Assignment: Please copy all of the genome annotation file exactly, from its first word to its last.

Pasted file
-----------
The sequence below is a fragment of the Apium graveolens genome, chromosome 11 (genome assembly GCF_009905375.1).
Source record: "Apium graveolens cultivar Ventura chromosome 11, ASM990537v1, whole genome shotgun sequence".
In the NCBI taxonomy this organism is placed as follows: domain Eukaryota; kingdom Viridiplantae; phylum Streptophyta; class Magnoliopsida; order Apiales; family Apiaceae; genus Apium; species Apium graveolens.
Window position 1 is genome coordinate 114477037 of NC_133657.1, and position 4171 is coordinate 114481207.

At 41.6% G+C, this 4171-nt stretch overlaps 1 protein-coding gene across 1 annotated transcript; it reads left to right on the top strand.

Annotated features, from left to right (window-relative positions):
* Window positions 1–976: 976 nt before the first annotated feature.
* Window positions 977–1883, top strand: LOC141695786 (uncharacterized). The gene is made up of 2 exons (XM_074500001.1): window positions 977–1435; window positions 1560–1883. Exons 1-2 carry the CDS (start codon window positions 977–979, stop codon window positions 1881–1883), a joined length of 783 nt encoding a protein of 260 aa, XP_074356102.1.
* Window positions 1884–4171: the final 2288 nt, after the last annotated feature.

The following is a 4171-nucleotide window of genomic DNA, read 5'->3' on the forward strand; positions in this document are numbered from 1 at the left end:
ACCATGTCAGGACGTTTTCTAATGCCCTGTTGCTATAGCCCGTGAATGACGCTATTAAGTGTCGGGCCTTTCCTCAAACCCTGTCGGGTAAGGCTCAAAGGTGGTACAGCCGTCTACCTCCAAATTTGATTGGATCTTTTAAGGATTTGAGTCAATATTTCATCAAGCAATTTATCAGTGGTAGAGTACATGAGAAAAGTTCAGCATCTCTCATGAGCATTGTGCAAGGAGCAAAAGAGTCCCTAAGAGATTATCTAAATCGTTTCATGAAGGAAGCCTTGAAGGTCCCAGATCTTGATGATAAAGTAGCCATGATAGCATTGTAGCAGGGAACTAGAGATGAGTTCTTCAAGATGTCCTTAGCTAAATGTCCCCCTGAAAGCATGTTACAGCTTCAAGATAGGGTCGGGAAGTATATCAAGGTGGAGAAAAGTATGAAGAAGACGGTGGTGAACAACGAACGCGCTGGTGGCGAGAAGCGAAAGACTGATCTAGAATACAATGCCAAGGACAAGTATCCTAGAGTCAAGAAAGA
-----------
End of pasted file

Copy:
The sequence below is a fragment of the Apium graveolens genome, chromosome 11 (genome assembly GCF_009905375.1).
Source record: "Apium graveolens cultivar Ventura chromosome 11, ASM990537v1, whole genome shotgun sequence".
In the NCBI taxonomy this organism is placed as follows: domain Eukaryota; kingdom Viridiplantae; phylum Streptophyta; class Magnoliopsida; order Apiales; family Apiaceae; genus Apium; species Apium graveolens.
Window position 1 is genome coordinate 114477037 of NC_133657.1, and position 4171 is coordinate 114481207.

At 41.6% G+C, this 4171-nt stretch overlaps 1 protein-coding gene across 1 annotated transcript; it reads left to right on the top strand.

Annotated features, from left to right (window-relative positions):
* Window positions 1–976: 976 nt before the first annotated feature.
* Window positions 977–1883, top strand: LOC141695786 (uncharacterized). The gene is made up of 2 exons (XM_074500001.1): window positions 977–1435; window positions 1560–1883. Exons 1-2 carry the CDS (start codon window positions 977–979, stop codon window positions 1881–1883), a joined length of 783 nt encoding a protein of 260 aa, XP_074356102.1.
* Window positions 1884–4171: the final 2288 nt, after the last annotated feature.

The following is a 4171-nucleotide window of genomic DNA, read 5'->3' on the forward strand; positions in this document are numbered from 1 at the left end:
ACCATGTCAGGACGTTTTCTAATGCCCTGTTGCTATAGCCCGTGAATGACGCTATTAAGTGTCGGGCCTTTCCTCAAACCCTGTCGGGTAAGGCTCAAAGGTGGTACAGCCGTCTACCTCCAAATTTGATTGGATCTTTTAAGGATTTGAGTCAATATTTCATCAAGCAATTTATCAGTGGTAGAGTACATGAGAAAAGTTCAGCATCTCTCATGAGCATTGTGCAAGGAGCAAAAGAGTCCCTAAGAGATTATCTAAATCGTTTCATGAAGGAAGCCTTGAAGGTCCCAGATCTTGATGATAAAGTAGCCATGATAGCATTGTAGCAGGGAACTAGAGATGAGTTCTTCAAGATGTCCTTAGCTAAATGTCCCCCTGAAAGCATGTTACAGCTTCAAGATAGGGTCGGGAAGTATATCAAGGTGGAGAAAAGTATGAAGAAGACGGTGGTGAACAACGAACGCGCTGGTGGCGAGAAGCGAAAGACTGATCTAGAATACAATGCCAAGGACAAGTATCCTAGAGTCAAGAAAGA